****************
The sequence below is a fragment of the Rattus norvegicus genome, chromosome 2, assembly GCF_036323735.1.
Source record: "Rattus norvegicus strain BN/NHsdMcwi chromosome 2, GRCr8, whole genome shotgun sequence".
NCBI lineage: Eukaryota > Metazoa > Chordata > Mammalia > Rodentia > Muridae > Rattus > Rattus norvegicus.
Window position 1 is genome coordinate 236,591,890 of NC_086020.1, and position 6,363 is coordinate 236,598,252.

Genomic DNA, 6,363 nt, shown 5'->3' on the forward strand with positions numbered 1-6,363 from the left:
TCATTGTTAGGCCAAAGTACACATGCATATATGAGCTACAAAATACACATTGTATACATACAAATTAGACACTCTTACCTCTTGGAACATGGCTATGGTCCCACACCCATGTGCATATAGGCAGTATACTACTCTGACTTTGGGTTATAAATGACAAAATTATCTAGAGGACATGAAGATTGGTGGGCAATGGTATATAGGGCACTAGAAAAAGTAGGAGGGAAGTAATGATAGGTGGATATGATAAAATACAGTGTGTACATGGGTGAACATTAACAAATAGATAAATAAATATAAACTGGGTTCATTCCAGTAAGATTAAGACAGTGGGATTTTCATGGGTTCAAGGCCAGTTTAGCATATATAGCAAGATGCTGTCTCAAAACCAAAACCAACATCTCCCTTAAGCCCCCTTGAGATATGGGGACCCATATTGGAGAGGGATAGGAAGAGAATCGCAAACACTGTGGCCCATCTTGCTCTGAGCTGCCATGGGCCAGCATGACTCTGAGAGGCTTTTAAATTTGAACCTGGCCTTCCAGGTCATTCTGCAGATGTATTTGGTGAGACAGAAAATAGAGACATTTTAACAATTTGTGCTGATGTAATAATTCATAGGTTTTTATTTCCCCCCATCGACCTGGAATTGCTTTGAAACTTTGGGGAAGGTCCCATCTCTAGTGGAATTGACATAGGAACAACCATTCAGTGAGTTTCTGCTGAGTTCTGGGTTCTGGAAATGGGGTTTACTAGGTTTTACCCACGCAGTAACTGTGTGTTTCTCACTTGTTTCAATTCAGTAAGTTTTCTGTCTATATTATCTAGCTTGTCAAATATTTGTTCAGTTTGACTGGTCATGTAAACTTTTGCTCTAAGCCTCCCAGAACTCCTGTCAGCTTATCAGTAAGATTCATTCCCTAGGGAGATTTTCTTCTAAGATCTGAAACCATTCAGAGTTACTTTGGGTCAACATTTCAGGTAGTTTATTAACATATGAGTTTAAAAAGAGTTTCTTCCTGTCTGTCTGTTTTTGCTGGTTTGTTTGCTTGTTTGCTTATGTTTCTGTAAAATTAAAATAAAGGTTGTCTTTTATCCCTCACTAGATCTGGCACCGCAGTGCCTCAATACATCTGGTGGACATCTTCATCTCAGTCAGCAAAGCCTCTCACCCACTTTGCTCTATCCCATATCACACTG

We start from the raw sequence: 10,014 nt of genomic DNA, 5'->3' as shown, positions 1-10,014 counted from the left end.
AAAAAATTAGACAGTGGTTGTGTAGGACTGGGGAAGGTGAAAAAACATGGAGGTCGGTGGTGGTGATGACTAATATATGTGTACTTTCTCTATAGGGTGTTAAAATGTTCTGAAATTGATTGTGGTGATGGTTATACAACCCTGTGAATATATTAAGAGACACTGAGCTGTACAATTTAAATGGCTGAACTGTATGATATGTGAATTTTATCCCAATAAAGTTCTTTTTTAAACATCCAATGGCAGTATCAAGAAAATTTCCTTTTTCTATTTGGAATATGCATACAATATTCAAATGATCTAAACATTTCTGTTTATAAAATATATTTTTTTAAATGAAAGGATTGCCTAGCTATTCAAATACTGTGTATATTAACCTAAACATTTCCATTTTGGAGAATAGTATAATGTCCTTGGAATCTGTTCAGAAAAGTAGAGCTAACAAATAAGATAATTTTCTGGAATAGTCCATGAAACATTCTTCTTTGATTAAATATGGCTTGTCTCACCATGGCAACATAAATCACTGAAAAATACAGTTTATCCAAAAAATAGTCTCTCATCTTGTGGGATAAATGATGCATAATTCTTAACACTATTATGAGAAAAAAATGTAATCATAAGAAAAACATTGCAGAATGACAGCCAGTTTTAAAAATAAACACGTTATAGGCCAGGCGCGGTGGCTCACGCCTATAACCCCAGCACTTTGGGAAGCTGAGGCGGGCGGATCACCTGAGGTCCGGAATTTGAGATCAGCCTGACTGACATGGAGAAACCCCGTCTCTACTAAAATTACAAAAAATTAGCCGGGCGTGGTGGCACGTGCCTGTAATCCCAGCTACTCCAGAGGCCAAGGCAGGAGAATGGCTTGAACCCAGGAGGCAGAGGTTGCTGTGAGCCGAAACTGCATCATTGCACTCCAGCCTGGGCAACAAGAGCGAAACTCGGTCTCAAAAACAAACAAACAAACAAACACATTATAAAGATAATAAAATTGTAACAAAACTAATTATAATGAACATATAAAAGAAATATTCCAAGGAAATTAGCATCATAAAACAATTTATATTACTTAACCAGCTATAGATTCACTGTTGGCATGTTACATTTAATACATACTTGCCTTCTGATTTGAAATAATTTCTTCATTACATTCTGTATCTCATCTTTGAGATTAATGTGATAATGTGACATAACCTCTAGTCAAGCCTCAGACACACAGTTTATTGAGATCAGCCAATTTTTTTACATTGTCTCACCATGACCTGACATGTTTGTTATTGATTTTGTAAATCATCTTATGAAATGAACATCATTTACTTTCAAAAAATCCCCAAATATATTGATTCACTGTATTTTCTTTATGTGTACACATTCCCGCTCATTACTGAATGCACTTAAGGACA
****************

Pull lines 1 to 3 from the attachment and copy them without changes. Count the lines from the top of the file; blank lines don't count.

The sequence below is a fragment of the Rattus norvegicus genome, chromosome 2, assembly GCF_036323735.1.
Source record: "Rattus norvegicus strain BN/NHsdMcwi chromosome 2, GRCr8, whole genome shotgun sequence".
NCBI lineage: Eukaryota > Metazoa > Chordata > Mammalia > Rodentia > Muridae > Rattus > Rattus norvegicus.